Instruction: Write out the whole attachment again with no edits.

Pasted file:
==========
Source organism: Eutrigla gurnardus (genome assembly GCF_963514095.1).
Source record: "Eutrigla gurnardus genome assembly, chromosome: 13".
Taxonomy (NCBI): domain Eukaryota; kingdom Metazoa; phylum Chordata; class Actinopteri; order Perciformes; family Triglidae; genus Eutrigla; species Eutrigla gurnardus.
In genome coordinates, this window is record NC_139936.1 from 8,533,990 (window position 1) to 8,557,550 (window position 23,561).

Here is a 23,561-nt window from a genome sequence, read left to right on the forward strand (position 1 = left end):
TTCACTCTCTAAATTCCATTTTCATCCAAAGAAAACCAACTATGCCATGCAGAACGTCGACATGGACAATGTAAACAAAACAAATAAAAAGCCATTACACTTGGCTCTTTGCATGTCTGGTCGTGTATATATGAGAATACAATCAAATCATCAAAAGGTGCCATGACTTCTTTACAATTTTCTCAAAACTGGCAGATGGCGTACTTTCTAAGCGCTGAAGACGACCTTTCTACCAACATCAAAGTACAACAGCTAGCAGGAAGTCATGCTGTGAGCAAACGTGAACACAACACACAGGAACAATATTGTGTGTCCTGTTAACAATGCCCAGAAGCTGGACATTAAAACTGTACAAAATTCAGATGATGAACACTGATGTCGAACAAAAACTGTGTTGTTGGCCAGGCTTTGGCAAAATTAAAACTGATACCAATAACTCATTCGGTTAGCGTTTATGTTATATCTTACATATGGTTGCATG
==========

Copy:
Source organism: Eutrigla gurnardus (genome assembly GCF_963514095.1).
Source record: "Eutrigla gurnardus genome assembly, chromosome: 13".
Taxonomy (NCBI): domain Eukaryota; kingdom Metazoa; phylum Chordata; class Actinopteri; order Perciformes; family Triglidae; genus Eutrigla; species Eutrigla gurnardus.
In genome coordinates, this window is record NC_139936.1 from 8,533,990 (window position 1) to 8,557,550 (window position 23,561).

Here is a 23,561-nt window from a genome sequence, read left to right on the forward strand (position 1 = left end):
TTCACTCTCTAAATTCCATTTTCATCCAAAGAAAACCAACTATGCCATGCAGAACGTCGACATGGACAATGTAAACAAAACAAATAAAAAGCCATTACACTTGGCTCTTTGCATGTCTGGTCGTGTATATATGAGAATACAATCAAATCATCAAAAGGTGCCATGACTTCTTTACAATTTTCTCAAAACTGGCAGATGGCGTACTTTCTAAGCGCTGAAGACGACCTTTCTACCAACATCAAAGTACAACAGCTAGCAGGAAGTCATGCTGTGAGCAAACGTGAACACAACACACAGGAACAATATTGTGTGTCCTGTTAACAATGCCCAGAAGCTGGACATTAAAACTGTACAAAATTCAGATGATGAACACTGATGTCGAACAAAAACTGTGTTGTTGGCCAGGCTTTGGCAAAATTAAAACTGATACCAATAACTCATTCGGTTAGCGTTTATGTTATATCTTACATATGGTTGCATG